Colombia is not the first country most people think of when it comes to ecotourism. This is unusual because it’s arguably one of the best countries for it!

In fact, Colombia has the highest biodiversity on Earth (second only to Brazil). It’s also blessed with a geography that encompasses a wide range of ecosystems.

You’ll find in Colombia both a Caribbean and Pacific coast (which very different from each other), three extensive mountain ranges (including the beginning of the Andes), and landscapes ranging from dry deserts to lush jungles. Oh, not to mention about a third of its surface area is covered by wild and untamed Amazon rainforest.

In the absence of a concerted effort to promote itself as an ecotourism destination (unlike what Costa Rica has done), Colombia can as a whole still be considered a hidden gem for eco- and nature tourism.

1. Minca

This small mountain town was barely on the tourist map just a few years ago, until a new road made it easier to reach. Now it’s the place where you’ll find all manner of ecolodges and eco-hostels with panoramic views of the jungle canopy of the Sierra Nevada National Park.

Of all places in Colombia, Minca gets closest to a Bali or Costa Rica-like level of eco accommodation (just not yet as developed). Most are mid-budget hostels though there are several glamping options and luxury jungle lodges as well. Stay at the Sierra Alta Finca Boutique or consider the Trekker Glamping in Minca.

Minca is renowned for its bird-watching. The best bird spotting tour is run by Jungle Joe’s — my guide boasted of having been an ecologist for 50 years. Even though I’m admittedly not much of a birder, my guide’s infectious enthusiasm made it a highly memorable experience, as well as the sheer number of birds we spotted.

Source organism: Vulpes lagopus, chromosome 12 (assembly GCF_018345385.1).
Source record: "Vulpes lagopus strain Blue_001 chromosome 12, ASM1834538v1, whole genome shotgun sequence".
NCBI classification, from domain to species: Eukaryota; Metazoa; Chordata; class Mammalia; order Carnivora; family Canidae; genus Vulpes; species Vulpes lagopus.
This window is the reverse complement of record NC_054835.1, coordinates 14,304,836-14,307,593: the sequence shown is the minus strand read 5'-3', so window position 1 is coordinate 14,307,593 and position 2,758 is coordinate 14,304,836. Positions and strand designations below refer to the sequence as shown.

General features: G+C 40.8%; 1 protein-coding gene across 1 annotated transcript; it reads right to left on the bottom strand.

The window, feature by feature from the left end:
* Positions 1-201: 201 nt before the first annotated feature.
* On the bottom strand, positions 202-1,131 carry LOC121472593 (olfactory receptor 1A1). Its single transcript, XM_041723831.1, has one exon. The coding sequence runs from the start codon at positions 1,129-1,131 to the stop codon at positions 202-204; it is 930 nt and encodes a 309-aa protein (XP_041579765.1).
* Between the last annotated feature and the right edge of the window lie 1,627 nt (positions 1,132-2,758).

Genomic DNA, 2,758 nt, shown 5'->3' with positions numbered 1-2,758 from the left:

We saw orange-chinned parakeets, blue-headed parrots, groove-billed anis, red-crowned woodpeckers, white-lined tanagers, goldfinches, numerous flycatchers, and numerous hummingbirds as well. (I know these names will mean more to some than they do to me!) The final minutes of our walk even rewarded us with a glorious sighting of a toucan (a first for me).

Besides the excellent bird-watching, Minca offers many great walking trails, waterfalls, organic coffee farms, and other attractions nearby.

Being both easily accessible from the city of Santa Marta and sufficiently remote, Minca is arguably the easiest and best location for a jungle experience in Colombia.

2. Utria National Park

Utria might just be one of the most underhyped places in Colombia. It’s simply phenomenal yet it feels almost undiscovered.

Located on the Pacific Coast, it does get incredibly rainy here, which keeps beach crowds away. But if you’re looking for raw and unspoiled nature, the Pacific Coast is an absolute must-visit, especially during whale season (July until November).

On boat trips along the coast, I saw sea turtles, Mobula rays, and marlin fish poking up above the waters. On deserted beaches, you can spot monkeys swinging from the trees, hermit crabs scattering in your path, and iguanas crawling through the bushes.